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Old 01-03-2016, 04:58   #61
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Re: Yacht type choice - Cultural differences?

I've noticed another factor in this discussion that seems to have been overlooked. There appears to be a different language used by sailors by their age. Maybe it's a result of the change in the connotation of the term "full keel" over time.

I've noticed that posters on this thread have repeatedly referred to vessels like a Mason 44, Morgan 41 or an Alberg 30 as having a full keel. Older sailors, like myself, would call these "long keel" boats and recognize them as far different from a "full keel" boat.
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Old 01-03-2016, 05:32   #62
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Re: Yacht type choice - Cultural differences?

Silly me, I've been referring to those boats as having a cut-away forefoot this whole time.
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Old 01-03-2016, 05:48   #63
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Re: Yacht type choice - Cultural differences?

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Originally Posted by Polux View Post
Regarding people on forum it is easy to understand the bias for older recipes and older types of boats.

If you read polls here such as "How old is your boat" etc. it is clear that the membership here does not represent the general sailing community. I would dare say sailing magazines represent the sailing community much better than CF, and CF members make fun of them. If CF members truly represented the sailing community Island Packet wouldn't be closing would it?
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Old 01-03-2016, 05:55   #64
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Re: Yacht type choice - Cultural differences?

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Silly me, I've been referring to those boats as having a cut-away forefoot this whole time.
Well then, that either makes you an old guy like me or simply smart!
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Old 01-03-2016, 06:05   #65
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Re: Yacht type choice - Cultural differences?

I still think the OP has a point. The perfect monohull in the eyes of Americans is different (say Island Packet or Hinckley like) than for Europeans. I have seen famous Dutch builders like Contest hanging on to old, slow designs so it isn't as black and white as some present it.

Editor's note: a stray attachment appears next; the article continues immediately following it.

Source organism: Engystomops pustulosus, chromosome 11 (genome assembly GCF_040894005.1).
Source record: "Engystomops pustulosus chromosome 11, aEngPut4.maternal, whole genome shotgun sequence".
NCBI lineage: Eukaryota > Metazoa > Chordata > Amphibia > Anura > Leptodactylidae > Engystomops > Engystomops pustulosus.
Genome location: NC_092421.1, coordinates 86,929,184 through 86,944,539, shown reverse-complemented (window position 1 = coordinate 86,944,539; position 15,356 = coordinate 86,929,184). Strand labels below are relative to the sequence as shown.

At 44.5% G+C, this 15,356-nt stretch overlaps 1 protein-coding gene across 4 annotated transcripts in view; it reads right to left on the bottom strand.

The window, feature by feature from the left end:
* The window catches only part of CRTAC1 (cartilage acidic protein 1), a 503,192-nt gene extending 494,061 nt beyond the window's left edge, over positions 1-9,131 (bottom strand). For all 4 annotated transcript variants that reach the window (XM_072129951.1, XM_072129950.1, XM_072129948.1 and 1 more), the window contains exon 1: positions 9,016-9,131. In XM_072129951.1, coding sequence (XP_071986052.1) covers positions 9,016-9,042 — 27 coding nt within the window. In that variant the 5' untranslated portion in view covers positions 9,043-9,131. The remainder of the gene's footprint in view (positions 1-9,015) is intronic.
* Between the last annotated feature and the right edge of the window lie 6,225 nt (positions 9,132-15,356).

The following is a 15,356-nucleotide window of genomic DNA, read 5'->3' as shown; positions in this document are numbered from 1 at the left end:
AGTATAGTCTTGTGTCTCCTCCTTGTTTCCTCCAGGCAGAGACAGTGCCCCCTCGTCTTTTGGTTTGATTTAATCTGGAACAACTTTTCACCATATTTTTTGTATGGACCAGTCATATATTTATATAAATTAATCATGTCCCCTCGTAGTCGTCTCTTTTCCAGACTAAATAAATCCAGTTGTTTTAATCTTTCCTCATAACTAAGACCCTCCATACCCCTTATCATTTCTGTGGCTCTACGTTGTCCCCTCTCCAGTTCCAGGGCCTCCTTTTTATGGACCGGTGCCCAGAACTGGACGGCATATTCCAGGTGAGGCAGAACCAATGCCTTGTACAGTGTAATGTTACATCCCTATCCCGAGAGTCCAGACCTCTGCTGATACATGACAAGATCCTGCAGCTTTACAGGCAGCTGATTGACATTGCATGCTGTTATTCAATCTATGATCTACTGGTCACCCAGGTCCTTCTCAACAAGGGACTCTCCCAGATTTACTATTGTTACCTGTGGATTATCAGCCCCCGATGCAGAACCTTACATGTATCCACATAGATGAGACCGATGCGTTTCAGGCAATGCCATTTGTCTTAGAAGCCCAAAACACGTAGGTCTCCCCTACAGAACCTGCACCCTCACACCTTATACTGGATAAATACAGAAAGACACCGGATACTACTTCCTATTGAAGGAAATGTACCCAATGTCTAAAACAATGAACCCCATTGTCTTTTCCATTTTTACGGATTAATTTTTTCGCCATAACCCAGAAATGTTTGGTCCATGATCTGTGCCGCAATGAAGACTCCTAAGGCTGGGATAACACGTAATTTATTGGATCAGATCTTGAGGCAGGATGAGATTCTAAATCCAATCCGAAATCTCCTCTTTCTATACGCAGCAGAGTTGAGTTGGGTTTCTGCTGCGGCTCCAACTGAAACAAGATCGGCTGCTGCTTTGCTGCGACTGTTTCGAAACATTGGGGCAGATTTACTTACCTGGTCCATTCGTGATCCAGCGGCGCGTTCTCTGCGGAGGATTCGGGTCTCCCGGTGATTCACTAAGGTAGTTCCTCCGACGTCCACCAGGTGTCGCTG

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Old 01-03-2016, 06:13   #66
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Re: Yacht type choice - Cultural differences?

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Originally Posted by sailorboy1 View Post
If you read polls here such as "How old is your boat" etc. it is clear that the membership here does not represent the general sailing community. I would dare say sailing magazines represent the sailing community much better than CF, and CF members make fun of them. If CF members truly represented the sailing community Island Packet wouldn't be closing would it?
Wiser words have neva been spoked!

Funniest on this forum is the reticence to say: "Hey, I'm buying a $1.5M boat!"
Could you imagine the reaction? "You fool, buy a $10,000 and rebuild it over 25 years."


As for this thread in general... the subject seems to be Culture... but really its divinsions in a mono-culture: how many black, Asian, Middle Eastern cruisers are there??
So we are really just taking about Whities from different countries.


*** note to imbeciles who can't read. I didn't say there are "no" Black etc cruisers. Just not many, or a significan percentage.
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Old 01-03-2016, 06:22   #67
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Re: Yacht type choice - Cultural differences?

I'm partial to the designs that I was on and around as a kid, mostly 60's and 70's designs.
They are all over the place from fin keel racer/cruisers to long keel boats like an Alberg.
I find a lot of modern designs are lacking a certain grace, kind of square and industrial looking.
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Old 01-03-2016, 06:34   #68
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Re: Yacht type choice - Cultural differences?

Performance cruisers in the US haven't had full keels since the 70's. I don't believe full keel offerings are the most popular in the US by a significant margin. The European view that Americans only like full keel boats usually comes out when someone from the western side of the Atlantic suggests that some "modern" European yachts are not all that ruggedly built. Rugged build and slow full keel are not synonymous but that doesn't stop some from linking them in an attempt to win an argument.